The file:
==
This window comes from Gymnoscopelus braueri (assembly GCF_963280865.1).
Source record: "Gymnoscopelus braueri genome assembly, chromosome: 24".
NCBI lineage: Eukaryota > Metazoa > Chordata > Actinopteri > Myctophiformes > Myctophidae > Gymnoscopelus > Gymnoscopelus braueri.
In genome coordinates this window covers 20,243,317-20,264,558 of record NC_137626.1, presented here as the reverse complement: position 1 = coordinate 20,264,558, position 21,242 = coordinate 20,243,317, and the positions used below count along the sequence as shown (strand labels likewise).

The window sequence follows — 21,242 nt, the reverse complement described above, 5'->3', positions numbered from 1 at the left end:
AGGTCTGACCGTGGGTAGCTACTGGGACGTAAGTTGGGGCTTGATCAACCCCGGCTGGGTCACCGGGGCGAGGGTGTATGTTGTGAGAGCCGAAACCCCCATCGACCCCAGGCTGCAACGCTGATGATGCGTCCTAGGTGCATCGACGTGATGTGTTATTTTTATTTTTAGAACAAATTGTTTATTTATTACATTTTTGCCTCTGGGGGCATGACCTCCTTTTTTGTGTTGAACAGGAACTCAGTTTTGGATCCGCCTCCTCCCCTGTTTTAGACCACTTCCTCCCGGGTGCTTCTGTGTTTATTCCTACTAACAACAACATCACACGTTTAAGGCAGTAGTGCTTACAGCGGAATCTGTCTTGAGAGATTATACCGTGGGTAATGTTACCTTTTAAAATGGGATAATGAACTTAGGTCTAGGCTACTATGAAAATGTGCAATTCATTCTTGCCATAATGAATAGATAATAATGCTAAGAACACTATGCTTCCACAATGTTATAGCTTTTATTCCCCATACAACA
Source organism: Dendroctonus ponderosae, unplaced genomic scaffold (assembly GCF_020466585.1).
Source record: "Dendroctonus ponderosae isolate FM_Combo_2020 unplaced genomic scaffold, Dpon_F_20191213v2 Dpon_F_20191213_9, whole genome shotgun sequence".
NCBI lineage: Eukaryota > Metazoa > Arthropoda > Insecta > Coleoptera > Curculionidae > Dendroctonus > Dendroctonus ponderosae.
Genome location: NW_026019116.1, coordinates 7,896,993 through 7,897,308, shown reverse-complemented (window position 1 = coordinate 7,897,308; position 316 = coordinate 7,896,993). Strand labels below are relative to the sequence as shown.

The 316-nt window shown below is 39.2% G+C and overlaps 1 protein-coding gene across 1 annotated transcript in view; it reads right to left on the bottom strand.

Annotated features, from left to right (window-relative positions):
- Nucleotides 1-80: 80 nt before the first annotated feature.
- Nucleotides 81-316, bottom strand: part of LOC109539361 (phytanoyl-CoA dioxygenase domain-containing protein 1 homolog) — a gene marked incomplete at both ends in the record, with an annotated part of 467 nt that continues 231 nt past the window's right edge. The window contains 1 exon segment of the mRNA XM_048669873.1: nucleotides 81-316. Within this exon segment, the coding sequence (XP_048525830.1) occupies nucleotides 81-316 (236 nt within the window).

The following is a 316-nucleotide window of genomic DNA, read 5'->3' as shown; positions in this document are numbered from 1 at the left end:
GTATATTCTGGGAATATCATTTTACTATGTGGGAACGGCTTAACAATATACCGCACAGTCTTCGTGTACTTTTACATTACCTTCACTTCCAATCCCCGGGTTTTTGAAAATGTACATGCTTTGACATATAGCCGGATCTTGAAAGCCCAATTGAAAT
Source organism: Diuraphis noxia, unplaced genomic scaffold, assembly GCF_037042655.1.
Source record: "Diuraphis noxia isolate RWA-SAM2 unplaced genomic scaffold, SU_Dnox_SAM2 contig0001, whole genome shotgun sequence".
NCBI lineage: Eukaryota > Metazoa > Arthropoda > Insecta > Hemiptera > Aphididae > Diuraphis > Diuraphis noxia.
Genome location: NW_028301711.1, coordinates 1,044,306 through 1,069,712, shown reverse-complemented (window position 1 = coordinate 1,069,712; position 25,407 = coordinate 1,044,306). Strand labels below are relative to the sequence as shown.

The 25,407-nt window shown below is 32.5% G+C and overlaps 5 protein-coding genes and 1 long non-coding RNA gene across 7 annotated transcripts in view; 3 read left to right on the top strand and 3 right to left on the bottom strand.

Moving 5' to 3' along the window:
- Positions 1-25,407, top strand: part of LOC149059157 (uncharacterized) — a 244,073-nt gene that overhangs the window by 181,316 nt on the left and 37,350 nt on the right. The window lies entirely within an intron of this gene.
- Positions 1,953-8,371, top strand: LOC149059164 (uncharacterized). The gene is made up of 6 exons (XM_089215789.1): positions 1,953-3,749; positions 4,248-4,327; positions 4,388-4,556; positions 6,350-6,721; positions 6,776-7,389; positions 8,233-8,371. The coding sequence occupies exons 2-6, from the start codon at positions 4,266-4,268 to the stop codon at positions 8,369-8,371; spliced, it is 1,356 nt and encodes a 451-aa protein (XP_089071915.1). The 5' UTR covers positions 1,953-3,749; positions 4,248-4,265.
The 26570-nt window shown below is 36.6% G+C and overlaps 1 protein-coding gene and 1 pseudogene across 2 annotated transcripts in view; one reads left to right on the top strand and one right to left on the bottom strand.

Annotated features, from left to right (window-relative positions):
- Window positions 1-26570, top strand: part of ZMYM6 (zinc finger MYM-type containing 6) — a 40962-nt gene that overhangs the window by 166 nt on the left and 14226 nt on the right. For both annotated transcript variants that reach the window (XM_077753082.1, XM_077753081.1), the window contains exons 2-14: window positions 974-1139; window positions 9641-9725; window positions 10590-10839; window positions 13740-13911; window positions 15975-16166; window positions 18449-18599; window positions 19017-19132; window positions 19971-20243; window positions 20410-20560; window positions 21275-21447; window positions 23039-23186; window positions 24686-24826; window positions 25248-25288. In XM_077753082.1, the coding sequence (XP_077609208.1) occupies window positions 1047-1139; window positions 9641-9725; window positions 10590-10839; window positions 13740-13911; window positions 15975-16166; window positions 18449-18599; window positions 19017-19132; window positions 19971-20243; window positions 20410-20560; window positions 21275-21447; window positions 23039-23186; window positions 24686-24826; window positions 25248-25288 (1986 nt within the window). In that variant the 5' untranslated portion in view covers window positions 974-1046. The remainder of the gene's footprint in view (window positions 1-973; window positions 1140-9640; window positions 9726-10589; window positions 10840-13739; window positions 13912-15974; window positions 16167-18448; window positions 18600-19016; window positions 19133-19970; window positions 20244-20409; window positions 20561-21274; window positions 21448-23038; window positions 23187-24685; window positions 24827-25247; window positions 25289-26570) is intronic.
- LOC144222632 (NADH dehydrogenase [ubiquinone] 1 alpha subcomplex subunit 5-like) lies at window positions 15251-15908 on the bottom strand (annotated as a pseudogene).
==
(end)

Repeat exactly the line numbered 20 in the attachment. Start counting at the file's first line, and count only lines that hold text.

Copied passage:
Genome location: NW_028301711.1, coordinates 1,044,306 through 1,069,712, shown reverse-complemented (window position 1 = coordinate 1,069,712; position 25,407 = coordinate 1,044,306). Strand labels below are relative to the sequence as shown.